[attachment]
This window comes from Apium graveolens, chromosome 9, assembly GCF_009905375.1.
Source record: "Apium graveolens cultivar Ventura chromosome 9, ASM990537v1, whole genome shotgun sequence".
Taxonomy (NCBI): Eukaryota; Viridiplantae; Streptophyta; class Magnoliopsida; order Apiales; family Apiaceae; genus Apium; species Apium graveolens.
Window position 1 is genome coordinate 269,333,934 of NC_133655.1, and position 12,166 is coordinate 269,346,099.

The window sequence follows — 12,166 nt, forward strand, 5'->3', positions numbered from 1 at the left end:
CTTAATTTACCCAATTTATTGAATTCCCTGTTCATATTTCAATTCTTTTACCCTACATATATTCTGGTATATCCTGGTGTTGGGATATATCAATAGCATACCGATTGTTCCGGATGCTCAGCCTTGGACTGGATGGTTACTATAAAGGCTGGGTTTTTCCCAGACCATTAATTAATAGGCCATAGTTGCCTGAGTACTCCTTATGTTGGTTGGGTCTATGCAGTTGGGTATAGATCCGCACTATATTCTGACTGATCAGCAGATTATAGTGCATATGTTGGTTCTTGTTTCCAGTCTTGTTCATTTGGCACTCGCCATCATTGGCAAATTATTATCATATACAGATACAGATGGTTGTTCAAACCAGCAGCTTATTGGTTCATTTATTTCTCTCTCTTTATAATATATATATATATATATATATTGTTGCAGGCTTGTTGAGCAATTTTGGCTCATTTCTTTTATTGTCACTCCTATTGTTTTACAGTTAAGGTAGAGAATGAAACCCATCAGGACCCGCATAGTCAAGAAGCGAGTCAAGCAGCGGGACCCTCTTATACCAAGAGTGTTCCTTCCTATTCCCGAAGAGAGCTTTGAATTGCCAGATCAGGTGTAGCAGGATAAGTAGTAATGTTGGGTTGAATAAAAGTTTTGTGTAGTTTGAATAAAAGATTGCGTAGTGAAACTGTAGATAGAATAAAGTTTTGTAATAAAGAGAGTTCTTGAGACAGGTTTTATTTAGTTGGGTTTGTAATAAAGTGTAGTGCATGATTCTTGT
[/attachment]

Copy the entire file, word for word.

This window comes from Apium graveolens, chromosome 9, assembly GCF_009905375.1.
Source record: "Apium graveolens cultivar Ventura chromosome 9, ASM990537v1, whole genome shotgun sequence".
Taxonomy (NCBI): Eukaryota; Viridiplantae; Streptophyta; class Magnoliopsida; order Apiales; family Apiaceae; genus Apium; species Apium graveolens.
Window position 1 is genome coordinate 269,333,934 of NC_133655.1, and position 12,166 is coordinate 269,346,099.

The window sequence follows — 12,166 nt, forward strand, 5'->3', positions numbered from 1 at the left end:
CTTAATTTACCCAATTTATTGAATTCCCTGTTCATATTTCAATTCTTTTACCCTACATATATTCTGGTATATCCTGGTGTTGGGATATATCAATAGCATACCGATTGTTCCGGATGCTCAGCCTTGGACTGGATGGTTACTATAAAGGCTGGGTTTTTCCCAGACCATTAATTAATAGGCCATAGTTGCCTGAGTACTCCTTATGTTGGTTGGGTCTATGCAGTTGGGTATAGATCCGCACTATATTCTGACTGATCAGCAGATTATAGTGCATATGTTGGTTCTTGTTTCCAGTCTTGTTCATTTGGCACTCGCCATCATTGGCAAATTATTATCATATACAGATACAGATGGTTGTTCAAACCAGCAGCTTATTGGTTCATTTATTTCTCTCTCTTTATAATATATATATATATATATATATTGTTGCAGGCTTGTTGAGCAATTTTGGCTCATTTCTTTTATTGTCACTCCTATTGTTTTACAGTTAAGGTAGAGAATGAAACCCATCAGGACCCGCATAGTCAAGAAGCGAGTCAAGCAGCGGGACCCTCTTATACCAAGAGTGTTCCTTCCTATTCCCGAAGAGAGCTTTGAATTGCCAGATCAGGTGTAGCAGGATAAGTAGTAATGTTGGGTTGAATAAAAGTTTTGTGTAGTTTGAATAAAAGATTGCGTAGTGAAACTGTAGATAGAATAAAGTTTTGTAATAAAGAGAGTTCTTGAGACAGGTTTTATTTAGTTGGGTTTGTAATAAAGTGTAGTGCATGATTCTTGT